Birthmarks come in all shapes and sizes. A hemangioma---- once known specifically as a strawberry hemangioma---- is a birthmark that appears as a bright red patch or a nodule of extra blood vessels in skin. It grows during the first year of life and then recedes over time. A hemangioma is usually benign and isn’t associated with other medical conditions.


·          A hemangioma, which is sometimes referred to as infantile hemangioma, may be present at birth or appear during the first several weeks of life. It starts out as a flat red mark anywhere on the body, most often the face, scalp or back of the neck.

·          During first year of life, the red mark becomes a spongy mass that protrudes from the skin----often growing rapidly up to 2 or 3 inches (about 5 to 7.5 centimeters) in diameter. The hemangioma then stops growing and enters a rest phase. Eventually, it begins to slowly disappear.

·          Half of all hemangiomas resolve by age 5, and nearly all hemangiomas are resolved by age 10. Although the color of the birthmark also fades, faint---- but permanent---- discoloration of the skin or residual extra skin may remain.

o    30% resolve by the child’s 3rd birthday; 50% resolve by the 5th birthday and 70% of hemangiomas resolve by the 7th birthday


·          A hemangioma consists of an abnormally dense group of extra blood vessels. It’s not clear what causes the blood vessels to group together, although some research suggests a link between hemangiomas and certain proteins produced by the placenta during pregnancy.


·          Ulceration is the most common complication. It may lead to pain, infection, bleeding scarring, may interfere with sleeping/feeding habits

o    Early white discoloration can be a clue that the lesion is going to ulcerate

·          Hemangiomas in general may block vision, affect feeding/breathing/ hearing. (recall- most have a benign course)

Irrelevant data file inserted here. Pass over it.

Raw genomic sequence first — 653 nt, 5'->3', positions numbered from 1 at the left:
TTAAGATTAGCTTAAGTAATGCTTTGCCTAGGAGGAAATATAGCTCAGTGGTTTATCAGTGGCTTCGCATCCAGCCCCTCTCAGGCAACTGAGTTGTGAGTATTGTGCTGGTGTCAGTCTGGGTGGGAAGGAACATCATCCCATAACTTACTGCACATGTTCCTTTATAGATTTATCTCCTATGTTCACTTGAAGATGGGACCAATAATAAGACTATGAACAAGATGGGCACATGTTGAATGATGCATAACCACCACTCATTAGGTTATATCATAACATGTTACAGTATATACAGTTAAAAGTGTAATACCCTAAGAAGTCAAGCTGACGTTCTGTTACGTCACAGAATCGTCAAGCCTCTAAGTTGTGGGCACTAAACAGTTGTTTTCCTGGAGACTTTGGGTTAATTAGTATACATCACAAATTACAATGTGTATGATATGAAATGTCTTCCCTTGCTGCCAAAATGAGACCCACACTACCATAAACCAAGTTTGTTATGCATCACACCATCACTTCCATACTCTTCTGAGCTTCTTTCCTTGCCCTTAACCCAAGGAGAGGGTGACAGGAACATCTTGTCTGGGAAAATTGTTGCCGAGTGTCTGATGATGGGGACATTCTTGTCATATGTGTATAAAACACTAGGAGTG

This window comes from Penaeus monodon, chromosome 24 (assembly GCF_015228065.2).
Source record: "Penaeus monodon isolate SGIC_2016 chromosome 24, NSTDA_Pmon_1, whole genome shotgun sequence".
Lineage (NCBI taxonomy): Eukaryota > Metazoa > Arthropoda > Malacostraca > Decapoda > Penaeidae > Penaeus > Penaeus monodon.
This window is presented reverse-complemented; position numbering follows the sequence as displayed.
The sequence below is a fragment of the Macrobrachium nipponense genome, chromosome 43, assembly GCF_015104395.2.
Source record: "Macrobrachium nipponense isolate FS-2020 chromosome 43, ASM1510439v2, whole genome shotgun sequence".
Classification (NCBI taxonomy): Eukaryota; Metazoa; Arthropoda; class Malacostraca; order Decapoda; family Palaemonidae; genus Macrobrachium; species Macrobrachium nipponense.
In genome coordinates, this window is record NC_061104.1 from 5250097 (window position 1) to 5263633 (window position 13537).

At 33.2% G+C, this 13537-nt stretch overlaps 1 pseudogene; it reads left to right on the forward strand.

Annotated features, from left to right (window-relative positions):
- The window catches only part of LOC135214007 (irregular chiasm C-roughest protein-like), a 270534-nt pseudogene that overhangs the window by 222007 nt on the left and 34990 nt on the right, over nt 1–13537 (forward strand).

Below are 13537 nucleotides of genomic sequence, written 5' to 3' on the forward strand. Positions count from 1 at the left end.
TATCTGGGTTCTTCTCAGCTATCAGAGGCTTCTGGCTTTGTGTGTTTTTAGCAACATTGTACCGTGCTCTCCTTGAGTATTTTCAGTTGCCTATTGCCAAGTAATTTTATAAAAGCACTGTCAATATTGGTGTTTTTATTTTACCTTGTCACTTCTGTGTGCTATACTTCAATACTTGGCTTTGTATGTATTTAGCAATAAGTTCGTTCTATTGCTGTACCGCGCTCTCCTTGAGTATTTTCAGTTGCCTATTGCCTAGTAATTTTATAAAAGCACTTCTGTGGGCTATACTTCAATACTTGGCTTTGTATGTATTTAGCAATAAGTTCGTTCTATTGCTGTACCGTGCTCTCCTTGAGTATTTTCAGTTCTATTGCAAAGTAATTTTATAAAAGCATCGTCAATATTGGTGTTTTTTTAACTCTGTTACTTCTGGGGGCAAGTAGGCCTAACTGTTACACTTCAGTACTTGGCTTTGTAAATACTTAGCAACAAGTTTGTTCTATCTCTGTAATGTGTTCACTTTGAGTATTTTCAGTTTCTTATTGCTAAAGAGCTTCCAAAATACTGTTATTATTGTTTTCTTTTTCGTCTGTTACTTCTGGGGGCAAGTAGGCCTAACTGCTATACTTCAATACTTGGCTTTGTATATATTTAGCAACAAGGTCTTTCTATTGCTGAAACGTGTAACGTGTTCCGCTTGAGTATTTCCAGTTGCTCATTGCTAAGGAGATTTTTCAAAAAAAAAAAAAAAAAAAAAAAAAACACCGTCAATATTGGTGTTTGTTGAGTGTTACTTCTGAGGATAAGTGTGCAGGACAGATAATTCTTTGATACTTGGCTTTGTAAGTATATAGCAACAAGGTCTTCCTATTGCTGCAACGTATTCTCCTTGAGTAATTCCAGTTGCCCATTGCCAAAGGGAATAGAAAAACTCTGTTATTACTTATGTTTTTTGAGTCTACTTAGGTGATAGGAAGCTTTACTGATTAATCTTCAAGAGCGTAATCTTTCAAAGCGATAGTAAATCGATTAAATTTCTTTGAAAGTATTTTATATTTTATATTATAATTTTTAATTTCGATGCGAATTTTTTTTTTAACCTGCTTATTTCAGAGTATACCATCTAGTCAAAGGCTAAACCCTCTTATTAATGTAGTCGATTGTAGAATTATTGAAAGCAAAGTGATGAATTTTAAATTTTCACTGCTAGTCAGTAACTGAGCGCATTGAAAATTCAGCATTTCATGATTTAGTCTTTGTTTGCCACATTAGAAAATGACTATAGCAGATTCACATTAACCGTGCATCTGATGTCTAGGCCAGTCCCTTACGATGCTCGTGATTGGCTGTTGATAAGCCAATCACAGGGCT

·          Locations with unique risks

o    Periorbital area

§   May cause refractive errors, astigmatism, strabismus, ptosis, stimulus deprivation ambloyopia. Permanent visual deficits

o    Pelvic/Perineal areas

§   May be associated with urogenital/anorectal anomalies (hypospadias, imperforate anus, atrophy or absence of labia minora)

§   Likely to ulcerate and become infected due to friction and chemical trauma

o    Lumbosacral

§   May be associated with spinal anomalies (occult spinal dysraphism, tethered spinal cord, lipomeningomyelocele) 

§   US and MRI are warranted in infants with hemangiomas overlying the midline of the lumbosacral region

o    Facial

§   Most common location for hemangiomas of infancy (head/neck)-60% of cases

o    Lip/oropharynx/nasal tip/ears

§   May incompletely involute

§   May require surgical intervention to minimize scarring and deformity

o    Preauricular

§   May involve the parotid gland

§   Do not usually compromise the facial nerve

o    Diffuse facial

§   Tends to be in a segmental distribution (frontonasal, maxillary or mandibular)

§   More likely to ulcerate

§   Increased likelihood of visceral hemangiomas (liver, GI tract, brain)

o    PHACES syndrome

§   Large facial segmental hemangiomas in association with visceral hemangiomastosis meet criteria

·          Posterior fossa brain malformation, multiple Hemangiomas, Arterial anomalies such as coarctation of the aorta, Cardiac defects, Eye abnormalities

o    Beard distribution (preauricular, chin, lower lip, anterior neck)

§   Associated with laryngeal or subglottic hemangiomas that may RAPIDLY compromise airway

o    Laryngeal and subglottic

§   May cause stridor, persistent cough, hoarseness, respiratory distress, cyanosis

§   Many will present with respiratory symptoms between 6-12 weeks of life

§   NEEDS xrays, MRI, or laryngoscopic visualization to determine extent of involvement

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